The Kubernetes controller manager is a collection of controllers bundled within a single binary and run in a single process. The following controllers are present within this manager:

  • NODE CONTROLLER: Responsible for identifying changes in nodes within the cluster
  • REPLICATION CONTROLLER: Responsible for maintaining replications of objects in the cluster (such as replicasets)
  • ENDPOINT CONTROLLER: Responsible for provisioning of endpoints (such as service endpoints)

Service account and token controllers: Responsible the management of service accounts within each namespace, as well as API access tokens.

Kube-API Server

The Kube-API server, a component within the control plane, validates and configures data for API objects, including pods and services. The API Server provides the frontend to the cluster's shared state, which is where all of the other components interact. This means that any access and authentication such as deployments of pods and other Kubernetes API objects via kubectl are handled by this API server.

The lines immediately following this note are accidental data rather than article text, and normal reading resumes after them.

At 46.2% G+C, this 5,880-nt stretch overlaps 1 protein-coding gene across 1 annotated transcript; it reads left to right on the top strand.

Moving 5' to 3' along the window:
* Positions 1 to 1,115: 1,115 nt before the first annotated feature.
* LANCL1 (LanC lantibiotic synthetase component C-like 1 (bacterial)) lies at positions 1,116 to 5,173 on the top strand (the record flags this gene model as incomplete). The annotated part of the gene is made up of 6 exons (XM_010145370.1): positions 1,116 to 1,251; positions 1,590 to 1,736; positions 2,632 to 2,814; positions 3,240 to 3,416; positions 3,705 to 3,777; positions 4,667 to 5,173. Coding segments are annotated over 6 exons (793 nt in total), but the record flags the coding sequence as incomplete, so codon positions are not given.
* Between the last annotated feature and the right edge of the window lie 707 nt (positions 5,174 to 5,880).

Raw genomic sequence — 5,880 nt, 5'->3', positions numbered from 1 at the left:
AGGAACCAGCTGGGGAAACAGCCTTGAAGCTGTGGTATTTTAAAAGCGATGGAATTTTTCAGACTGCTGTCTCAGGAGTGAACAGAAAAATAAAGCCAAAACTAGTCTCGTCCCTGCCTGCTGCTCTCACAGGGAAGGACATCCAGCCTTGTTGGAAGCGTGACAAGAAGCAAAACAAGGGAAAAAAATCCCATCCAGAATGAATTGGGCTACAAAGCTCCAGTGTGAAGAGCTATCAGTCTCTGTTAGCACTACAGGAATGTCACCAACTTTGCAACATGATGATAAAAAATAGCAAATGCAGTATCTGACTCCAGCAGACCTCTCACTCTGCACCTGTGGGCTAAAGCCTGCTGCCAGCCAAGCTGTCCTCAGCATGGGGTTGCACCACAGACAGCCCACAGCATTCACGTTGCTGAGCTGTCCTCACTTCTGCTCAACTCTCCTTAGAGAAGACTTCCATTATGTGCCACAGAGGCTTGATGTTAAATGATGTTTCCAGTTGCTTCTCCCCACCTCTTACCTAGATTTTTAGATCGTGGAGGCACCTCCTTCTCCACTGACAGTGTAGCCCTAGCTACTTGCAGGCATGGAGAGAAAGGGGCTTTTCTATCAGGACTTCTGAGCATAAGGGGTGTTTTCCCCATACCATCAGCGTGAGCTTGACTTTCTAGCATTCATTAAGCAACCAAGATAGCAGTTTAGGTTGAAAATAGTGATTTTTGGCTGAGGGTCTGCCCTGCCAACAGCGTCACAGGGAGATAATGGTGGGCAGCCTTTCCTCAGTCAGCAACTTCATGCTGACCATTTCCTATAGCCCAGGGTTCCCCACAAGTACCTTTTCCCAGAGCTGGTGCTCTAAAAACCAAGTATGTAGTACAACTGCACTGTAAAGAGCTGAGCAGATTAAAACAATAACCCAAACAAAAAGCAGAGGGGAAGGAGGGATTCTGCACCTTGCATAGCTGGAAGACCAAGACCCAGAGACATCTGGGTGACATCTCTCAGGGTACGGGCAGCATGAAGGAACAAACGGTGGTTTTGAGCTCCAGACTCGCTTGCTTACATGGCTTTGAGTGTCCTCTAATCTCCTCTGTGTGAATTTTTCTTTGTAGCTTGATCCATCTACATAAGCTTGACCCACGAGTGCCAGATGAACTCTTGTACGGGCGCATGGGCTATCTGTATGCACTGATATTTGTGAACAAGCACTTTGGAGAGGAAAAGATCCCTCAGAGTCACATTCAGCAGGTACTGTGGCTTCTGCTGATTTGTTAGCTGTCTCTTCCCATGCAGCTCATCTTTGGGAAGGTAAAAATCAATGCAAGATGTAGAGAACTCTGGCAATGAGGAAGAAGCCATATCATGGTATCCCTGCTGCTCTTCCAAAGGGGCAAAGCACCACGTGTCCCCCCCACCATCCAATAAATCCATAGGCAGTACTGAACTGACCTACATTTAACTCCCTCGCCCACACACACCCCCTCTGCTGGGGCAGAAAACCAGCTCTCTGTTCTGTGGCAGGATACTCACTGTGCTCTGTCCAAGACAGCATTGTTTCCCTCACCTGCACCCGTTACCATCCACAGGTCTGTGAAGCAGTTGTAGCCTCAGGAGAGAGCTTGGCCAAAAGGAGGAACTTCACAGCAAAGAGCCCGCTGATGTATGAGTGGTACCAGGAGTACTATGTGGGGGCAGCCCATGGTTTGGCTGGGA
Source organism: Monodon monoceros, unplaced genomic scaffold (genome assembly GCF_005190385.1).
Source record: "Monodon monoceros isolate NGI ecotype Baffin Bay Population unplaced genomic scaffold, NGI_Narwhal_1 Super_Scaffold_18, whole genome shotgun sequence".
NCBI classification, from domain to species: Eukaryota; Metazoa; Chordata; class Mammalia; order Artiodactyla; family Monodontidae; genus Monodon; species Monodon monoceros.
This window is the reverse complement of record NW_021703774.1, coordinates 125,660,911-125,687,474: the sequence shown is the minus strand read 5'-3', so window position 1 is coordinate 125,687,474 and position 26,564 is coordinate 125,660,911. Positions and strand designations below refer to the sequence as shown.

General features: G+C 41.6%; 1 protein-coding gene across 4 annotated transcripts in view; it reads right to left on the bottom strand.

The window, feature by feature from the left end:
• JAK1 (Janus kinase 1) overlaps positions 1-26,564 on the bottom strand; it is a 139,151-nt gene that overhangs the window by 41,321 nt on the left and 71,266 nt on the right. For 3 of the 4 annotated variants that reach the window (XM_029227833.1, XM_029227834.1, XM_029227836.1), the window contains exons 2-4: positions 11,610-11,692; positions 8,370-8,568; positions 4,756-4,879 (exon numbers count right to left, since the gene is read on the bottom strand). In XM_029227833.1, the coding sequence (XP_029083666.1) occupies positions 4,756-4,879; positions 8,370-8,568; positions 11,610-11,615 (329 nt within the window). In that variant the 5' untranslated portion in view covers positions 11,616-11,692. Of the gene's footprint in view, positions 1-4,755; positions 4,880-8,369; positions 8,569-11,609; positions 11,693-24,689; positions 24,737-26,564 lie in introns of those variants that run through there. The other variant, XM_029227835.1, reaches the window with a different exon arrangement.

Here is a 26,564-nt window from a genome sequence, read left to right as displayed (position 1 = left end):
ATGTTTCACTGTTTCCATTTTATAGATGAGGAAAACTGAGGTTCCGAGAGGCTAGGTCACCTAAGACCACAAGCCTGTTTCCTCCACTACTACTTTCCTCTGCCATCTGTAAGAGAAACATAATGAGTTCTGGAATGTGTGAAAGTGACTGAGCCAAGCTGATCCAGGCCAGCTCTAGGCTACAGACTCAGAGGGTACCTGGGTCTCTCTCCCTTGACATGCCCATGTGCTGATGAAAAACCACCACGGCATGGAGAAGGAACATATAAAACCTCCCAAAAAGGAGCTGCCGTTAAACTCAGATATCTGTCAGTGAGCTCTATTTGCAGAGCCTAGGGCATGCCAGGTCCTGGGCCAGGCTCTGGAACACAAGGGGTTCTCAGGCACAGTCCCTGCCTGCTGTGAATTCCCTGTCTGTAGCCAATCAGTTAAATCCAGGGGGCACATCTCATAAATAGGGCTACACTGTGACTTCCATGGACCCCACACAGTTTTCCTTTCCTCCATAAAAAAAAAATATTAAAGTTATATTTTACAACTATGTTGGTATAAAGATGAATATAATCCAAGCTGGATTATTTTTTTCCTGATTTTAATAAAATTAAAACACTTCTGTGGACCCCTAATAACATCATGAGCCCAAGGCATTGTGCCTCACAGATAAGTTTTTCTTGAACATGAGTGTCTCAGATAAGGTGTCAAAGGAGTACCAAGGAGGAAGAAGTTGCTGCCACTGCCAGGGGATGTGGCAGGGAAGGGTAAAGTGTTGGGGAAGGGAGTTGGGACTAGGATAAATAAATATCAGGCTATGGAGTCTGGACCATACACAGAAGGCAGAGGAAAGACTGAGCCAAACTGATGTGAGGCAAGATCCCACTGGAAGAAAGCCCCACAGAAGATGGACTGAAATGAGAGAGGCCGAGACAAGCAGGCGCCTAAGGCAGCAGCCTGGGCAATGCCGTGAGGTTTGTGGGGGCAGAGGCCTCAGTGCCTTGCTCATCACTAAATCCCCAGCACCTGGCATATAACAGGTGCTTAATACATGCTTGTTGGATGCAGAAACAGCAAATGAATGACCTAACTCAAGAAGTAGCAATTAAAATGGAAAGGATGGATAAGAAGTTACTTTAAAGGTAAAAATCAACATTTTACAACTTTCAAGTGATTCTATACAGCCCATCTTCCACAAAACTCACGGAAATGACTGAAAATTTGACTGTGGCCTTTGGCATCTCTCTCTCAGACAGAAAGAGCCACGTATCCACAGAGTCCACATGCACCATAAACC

Running as part of the control plane, the kube-scheduler’s responsibility is to assign pods to nodes within your cluster. The scheduler will use information such as compute requests and limits defined within your workload (if any), as well as finding the right node candidate based on its available resources to appropriately assign your workload to a particular node.


Kubernetes runs workloads by placing your pods into nodes. Depending on your environment, a node can represent a virtual or physical machine. Each node will contain the components necessary to run pods. There are two distinct classifications of a node within Kubernetes: Master and Worker nodes.